By Richard Firsten
Retired ESOL Teacher, Teacher-Trainer, Columnist, Author
I enjoyed reading Dorothy’s article written in response to some questions posed to AzarGrammar.com by an Iranian English teacher who she’s named “Ibrahim.” You can’t help but feel the nurturing and supportive tone that Dorothy has created in it. One of the things I’ve always liked about most of the teachers I’ve met in our field is this caring quality that has led to teachers in other disciplines sometimes labeling us in good fun as “mother hens.” Well, that’s fine; I don’t mind that label at all, and I have a hunch that Dorothy doesn’t mind it either!
While I appreciate many things in Dorothy’s article, I’m afraid I have to take exception with some of them. I’d like to comment, right off, on two points Dorothy makes:
- “… it absolutely is possible to be an excellent user of English … without ever visiting the US or England or any other native English-speaking country.”
- “I’ve personally met enthusiastic and talented groups of teachers in countries such as Ukraine, Libya, and Algeria who had excellent English language skills … who had never left their own country before or met a native speaker of English before me.”
Let’s Define “Excellent English Language Skills”
It would be helpful to have a definition of what it means to say that somebody is “an excellent user of English” or has “excellent English language skills.” Such phrases are really quite open to interpretation, but I’m going to assume they mean mastery of the language. There may be some very rare individuals out there who can master English without ever living in the US or UK or other English-speaking country, but I would say that the vast majority of people, no matter how much they apply themselves, could not accomplish this for many reasons.
Stress and Intonation Critical to Mastery
First, mastery of English does not simply deal with memorization of vocabulary and grammar rules. How can a person living in a non-English-speaking country possibly learn the nuances and subtleties of the prosodic or suprasegmental features that English has? I’m talking about the importance of stress and intonation, which can be very influential in what a sentence means. As for stress, say the following out loud and you’ll see what I mean:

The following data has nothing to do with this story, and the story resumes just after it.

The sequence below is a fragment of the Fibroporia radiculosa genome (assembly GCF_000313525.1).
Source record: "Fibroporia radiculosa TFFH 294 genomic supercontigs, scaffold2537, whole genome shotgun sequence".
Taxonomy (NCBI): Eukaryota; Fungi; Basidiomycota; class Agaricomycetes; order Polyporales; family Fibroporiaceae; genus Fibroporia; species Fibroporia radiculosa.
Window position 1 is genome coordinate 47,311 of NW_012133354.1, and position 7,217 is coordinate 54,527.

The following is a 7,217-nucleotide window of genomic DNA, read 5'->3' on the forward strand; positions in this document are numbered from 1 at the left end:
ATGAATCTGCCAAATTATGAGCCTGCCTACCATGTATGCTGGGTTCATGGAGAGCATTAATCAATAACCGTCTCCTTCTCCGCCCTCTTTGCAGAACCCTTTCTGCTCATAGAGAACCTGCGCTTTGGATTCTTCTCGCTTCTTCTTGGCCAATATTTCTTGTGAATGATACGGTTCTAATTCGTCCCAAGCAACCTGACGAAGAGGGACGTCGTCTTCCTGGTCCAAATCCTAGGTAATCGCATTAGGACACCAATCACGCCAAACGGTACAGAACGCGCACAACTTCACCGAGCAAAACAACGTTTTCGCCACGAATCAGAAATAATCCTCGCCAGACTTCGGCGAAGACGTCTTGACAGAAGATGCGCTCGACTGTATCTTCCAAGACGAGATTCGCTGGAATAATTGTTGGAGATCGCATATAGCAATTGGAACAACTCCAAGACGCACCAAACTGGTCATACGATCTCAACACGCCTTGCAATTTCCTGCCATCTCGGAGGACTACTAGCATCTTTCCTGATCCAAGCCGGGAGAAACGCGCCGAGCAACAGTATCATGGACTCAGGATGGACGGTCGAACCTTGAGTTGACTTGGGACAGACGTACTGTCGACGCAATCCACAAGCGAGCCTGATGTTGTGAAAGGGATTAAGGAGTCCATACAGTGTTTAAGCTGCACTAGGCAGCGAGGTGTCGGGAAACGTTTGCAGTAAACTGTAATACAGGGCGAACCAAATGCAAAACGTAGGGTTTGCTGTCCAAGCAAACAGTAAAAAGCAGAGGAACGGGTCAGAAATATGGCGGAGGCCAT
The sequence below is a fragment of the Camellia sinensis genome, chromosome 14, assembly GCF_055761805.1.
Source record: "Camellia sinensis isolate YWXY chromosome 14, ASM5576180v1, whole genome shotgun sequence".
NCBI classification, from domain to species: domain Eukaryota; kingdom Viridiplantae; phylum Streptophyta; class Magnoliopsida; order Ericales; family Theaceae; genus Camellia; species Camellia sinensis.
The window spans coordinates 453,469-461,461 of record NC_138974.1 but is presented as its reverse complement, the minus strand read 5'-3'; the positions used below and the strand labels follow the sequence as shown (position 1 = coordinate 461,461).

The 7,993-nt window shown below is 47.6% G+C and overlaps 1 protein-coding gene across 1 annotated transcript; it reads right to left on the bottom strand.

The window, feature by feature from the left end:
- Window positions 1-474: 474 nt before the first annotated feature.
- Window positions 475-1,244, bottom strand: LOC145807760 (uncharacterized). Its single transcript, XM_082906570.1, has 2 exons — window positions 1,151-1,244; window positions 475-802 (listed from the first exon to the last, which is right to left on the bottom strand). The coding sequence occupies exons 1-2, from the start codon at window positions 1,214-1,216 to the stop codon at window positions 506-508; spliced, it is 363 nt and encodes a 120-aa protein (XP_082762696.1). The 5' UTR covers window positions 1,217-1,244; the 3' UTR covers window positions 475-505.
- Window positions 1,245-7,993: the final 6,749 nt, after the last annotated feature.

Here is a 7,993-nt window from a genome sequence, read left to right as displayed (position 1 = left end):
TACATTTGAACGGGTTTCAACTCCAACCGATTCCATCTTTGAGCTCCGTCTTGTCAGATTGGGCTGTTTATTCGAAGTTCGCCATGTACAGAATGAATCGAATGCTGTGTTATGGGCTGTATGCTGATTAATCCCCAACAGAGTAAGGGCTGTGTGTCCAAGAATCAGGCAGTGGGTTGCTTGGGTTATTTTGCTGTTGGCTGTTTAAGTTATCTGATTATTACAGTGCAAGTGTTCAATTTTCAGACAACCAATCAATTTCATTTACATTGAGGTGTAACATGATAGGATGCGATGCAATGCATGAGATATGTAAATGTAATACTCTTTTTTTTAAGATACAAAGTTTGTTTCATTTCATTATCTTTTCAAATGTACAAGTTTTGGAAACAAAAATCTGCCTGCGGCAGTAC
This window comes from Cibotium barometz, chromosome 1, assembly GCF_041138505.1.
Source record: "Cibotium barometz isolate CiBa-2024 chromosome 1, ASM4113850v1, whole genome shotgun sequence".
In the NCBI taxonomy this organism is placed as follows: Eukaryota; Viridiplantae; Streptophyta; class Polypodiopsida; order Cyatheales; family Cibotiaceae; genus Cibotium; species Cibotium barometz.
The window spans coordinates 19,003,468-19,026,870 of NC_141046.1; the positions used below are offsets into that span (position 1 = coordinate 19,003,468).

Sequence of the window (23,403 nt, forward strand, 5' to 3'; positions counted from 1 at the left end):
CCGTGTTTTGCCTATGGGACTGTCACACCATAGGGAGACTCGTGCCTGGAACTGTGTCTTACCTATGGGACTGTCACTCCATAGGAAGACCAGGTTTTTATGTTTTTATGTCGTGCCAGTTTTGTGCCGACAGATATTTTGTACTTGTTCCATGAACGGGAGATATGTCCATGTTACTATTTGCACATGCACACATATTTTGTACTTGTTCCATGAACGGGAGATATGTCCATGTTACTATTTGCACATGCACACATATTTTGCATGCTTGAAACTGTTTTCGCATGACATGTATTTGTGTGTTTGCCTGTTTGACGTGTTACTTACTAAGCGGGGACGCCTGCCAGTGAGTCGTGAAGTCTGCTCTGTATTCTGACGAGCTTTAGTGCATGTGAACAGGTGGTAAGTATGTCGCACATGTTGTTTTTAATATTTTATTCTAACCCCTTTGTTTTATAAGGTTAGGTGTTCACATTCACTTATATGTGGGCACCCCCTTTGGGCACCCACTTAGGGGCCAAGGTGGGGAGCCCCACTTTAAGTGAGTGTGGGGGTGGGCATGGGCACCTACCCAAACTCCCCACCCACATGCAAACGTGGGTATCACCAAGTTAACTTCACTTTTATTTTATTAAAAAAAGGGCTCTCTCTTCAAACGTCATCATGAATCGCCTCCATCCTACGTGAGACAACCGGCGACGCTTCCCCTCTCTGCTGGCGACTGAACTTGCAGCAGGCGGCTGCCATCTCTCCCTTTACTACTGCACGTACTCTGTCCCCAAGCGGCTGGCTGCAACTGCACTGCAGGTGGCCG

- Have you ever seen a catfish?
- Have you ever seen a cat fish?
As for intonation, say the next two out loud:
- (driver talking to passenger) What’s that in the road ahead?
- (same driver talking to same passenger) What’s that in the road, a head?
Forgetting about the written form in which spacing and punctuation play all-important roles, if you’ve applied English stress and intonation properly, I imagine you’ve come up with very different renditions for those utterances! Try learning these subtleties if not surrounded all the time by English speakers.
What About Cultural Aspects and Register?
Second, what about all the cultural aspects of a language and the matter of communicative competence? How can a person not living in an English-speaking environment possibly learn the intricacies of register to know which vocabulary or phraseology is appropriate in different situations with different people, and deal with various levels of formality and informality? On top of that, we have the problem of applying current cultural trends to certain lexical items, things that it would be nearly impossible to be exposed to and master when not living in the context in which such things are used:
- (student walking into a university administrator’s office) “Hiya, Dean. Wussup?”
- (same student entering his dorm room, seeing his roommate) “Hiya, Dean. Wussup?”If you’re aware of communicative competence, you cringe upon hearing the first utterance, but you’re fine with the very same utterance in the second context. I don’t believe such things can be mastered outside of an English-speaking/cultural environment.